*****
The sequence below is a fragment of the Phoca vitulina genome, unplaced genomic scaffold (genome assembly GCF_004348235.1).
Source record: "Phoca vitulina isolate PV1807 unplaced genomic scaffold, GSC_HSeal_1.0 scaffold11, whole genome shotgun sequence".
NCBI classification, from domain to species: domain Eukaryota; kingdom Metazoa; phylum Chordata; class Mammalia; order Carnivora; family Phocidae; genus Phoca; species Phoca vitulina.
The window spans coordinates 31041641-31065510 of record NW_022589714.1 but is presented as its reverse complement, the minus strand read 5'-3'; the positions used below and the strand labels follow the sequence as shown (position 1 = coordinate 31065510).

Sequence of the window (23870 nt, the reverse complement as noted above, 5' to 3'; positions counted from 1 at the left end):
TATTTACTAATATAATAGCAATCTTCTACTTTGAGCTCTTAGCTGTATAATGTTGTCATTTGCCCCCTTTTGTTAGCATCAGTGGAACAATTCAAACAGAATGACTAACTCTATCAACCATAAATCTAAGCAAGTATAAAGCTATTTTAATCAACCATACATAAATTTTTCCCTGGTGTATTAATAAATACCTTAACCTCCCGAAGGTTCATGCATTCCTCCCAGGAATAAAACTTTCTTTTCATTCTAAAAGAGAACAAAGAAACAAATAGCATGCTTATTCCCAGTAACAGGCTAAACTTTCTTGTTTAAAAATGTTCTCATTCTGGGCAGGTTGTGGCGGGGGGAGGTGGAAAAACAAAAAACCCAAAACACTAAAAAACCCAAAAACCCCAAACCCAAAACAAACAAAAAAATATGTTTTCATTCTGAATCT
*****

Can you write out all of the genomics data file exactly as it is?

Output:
The sequence below is a fragment of the Phoca vitulina genome, unplaced genomic scaffold (genome assembly GCF_004348235.1).
Source record: "Phoca vitulina isolate PV1807 unplaced genomic scaffold, GSC_HSeal_1.0 scaffold11, whole genome shotgun sequence".
NCBI classification, from domain to species: domain Eukaryota; kingdom Metazoa; phylum Chordata; class Mammalia; order Carnivora; family Phocidae; genus Phoca; species Phoca vitulina.
The window spans coordinates 31041641-31065510 of record NW_022589714.1 but is presented as its reverse complement, the minus strand read 5'-3'; the positions used below and the strand labels follow the sequence as shown (position 1 = coordinate 31065510).

Sequence of the window (23870 nt, the reverse complement as noted above, 5' to 3'; positions counted from 1 at the left end):
TATTTACTAATATAATAGCAATCTTCTACTTTGAGCTCTTAGCTGTATAATGTTGTCATTTGCCCCCTTTTGTTAGCATCAGTGGAACAATTCAAACAGAATGACTAACTCTATCAACCATAAATCTAAGCAAGTATAAAGCTATTTTAATCAACCATACATAAATTTTTCCCTGGTGTATTAATAAATACCTTAACCTCCCGAAGGTTCATGCATTCCTCCCAGGAATAAAACTTTCTTTTCATTCTAAAAGAGAACAAAGAAACAAATAGCATGCTTATTCCCAGTAACAGGCTAAACTTTCTTGTTTAAAAATGTTCTCATTCTGGGCAGGTTGTGGCGGGGGGAGGTGGAAAAACAAAAAACCCAAAACACTAAAAAACCCAAAAACCCCAAACCCAAAACAAACAAAAAAATATGTTTTCATTCTGAATCT